The cab ride home was silent, save for the horses' hooves upon the pavement. It was not the usual comfortable silence that Holmes and Watson were so used to sharing though. This silence was thick and heavy, seemingly putting a distance between them.
Talking about what happened really would help, Watson thought, but I don't want to force Holmes to do anything he doesn't want to. Watson tried to decide if he should leave it to Holmes to make the first move. One of the things the detective prided most was being in control of a situation. Since things had been completely out of his control during this nightmare, this was the chance for him to regain it.
But how will he know that I'm willing to listen if I don't speak up? Watson wondered. I'll have to tell him about what I went through; and even though I don't blame him in the slightest he will still blame himself for not finding me sooner.
Though Holmes did not know it, his own thoughts were almost identical to Watson's. He knew that they had to talk about what had happened. They could not just sweep it under the rug and move on as if nothing had occurred.
Another part of Holmes' reluctance was fear. Suppose Watson did get his memory of that night back and realised that Thurston had betrayed him? Knowing that the person he had been worrying about all this time had done such a thing would hurt him terribly. He would also know that Holmes had lied to him. Holmes shook his head. I'm doing this to shield him. Thurston has paid for his actions with his life. Watson does not need to know the full details. Besides, however cruel and selfish Thurston's actions had been, he had not been deprived of remorse.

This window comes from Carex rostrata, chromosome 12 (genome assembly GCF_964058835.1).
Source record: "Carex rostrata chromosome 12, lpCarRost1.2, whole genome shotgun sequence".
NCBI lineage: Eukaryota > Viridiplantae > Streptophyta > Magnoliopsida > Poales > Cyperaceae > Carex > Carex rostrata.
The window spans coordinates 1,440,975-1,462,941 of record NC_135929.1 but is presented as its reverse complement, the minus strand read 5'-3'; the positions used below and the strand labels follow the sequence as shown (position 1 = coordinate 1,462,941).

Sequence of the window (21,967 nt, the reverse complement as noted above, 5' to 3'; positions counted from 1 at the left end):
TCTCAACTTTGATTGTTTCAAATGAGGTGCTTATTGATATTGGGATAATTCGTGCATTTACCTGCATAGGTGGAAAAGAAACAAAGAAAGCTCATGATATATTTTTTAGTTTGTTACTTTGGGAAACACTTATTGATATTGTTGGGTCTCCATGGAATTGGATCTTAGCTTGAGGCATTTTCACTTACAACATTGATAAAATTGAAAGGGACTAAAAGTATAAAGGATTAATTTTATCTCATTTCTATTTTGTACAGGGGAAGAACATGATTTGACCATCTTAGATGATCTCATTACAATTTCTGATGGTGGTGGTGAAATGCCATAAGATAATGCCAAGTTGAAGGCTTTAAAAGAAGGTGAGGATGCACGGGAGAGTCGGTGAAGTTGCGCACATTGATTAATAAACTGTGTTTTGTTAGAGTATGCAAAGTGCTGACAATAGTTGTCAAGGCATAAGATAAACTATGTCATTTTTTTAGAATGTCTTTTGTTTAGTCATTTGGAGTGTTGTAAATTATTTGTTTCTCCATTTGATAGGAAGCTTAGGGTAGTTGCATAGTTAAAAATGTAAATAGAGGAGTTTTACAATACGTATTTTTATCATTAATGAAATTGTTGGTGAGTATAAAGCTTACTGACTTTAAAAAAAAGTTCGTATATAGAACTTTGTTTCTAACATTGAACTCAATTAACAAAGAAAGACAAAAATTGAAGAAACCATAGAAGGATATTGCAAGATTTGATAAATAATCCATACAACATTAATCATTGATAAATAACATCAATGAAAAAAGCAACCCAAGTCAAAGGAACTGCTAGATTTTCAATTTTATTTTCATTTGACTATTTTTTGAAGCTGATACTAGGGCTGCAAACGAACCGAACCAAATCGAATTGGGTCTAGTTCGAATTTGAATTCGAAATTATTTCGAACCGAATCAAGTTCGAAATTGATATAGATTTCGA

The cab arrived at Baker Street. Holmes jumped out first, then helped Watson down. "Here we are," Holmes said, trying to smile. "Oh, Watson, I hope you don't mind but I rearranged things a bit."
"You'll be staying in my room until you're more fully recovered. I already cleaned things up a bit. That's all right with you, isn't it?"
"Of course," said Watson, touched by the gesture. "Thank you."
Mrs. Hudson already had a meal laid out by the time they climbed the stairs.
"Thank you, Mrs. Hudson," Watson said, somehow managing to keep from flinching when she gave him a slight hug. She smiled back at him. It wavered ever so slightly at the sight of his scar, but a moment later her smile steadied.
"It is so good to see you again, Doctor," she said softly. "So very good," after one final glance over her shoulder at Holmes, she left the room.
"She is certainly a wonderful woman, isn't she?" Watson asked. Holmes nodded in agreement.
That nearly unbearable silence continued on into dinner, with only the clanking of the silverware to break it.
Holmes was not certain how much more of this he could take. Words he longed to speak kept getting caught in his throat, resfusing to come out. He picked up his violin off of the floor.
"Would it be all right if I played awhile?" he asked. Watson glanced up, surprised by the question.
"Of course, Holmes. I would be delighted to hear it." Especially since I had come to believe that I'd never hear your music again, Watson thought.
Holmes curled up in his chair by the fireplace, and Watson stretched himself out on the couch.
The music that flowed from the violin was so beautiful, and yet so sad at the same time. Watson closed his eyes, allowing the music to wash over him. He let his mind drift, and for a few moments the distance between him and Holmes faded away.
It was only when the clock chimed the quarter hour that Holmes snapped out of his reverie. He looked up to see that Watson had fallen fast asleep. Holmes also realised that while he had been playing, he had also been crying. He hoped that Watson had not noticed.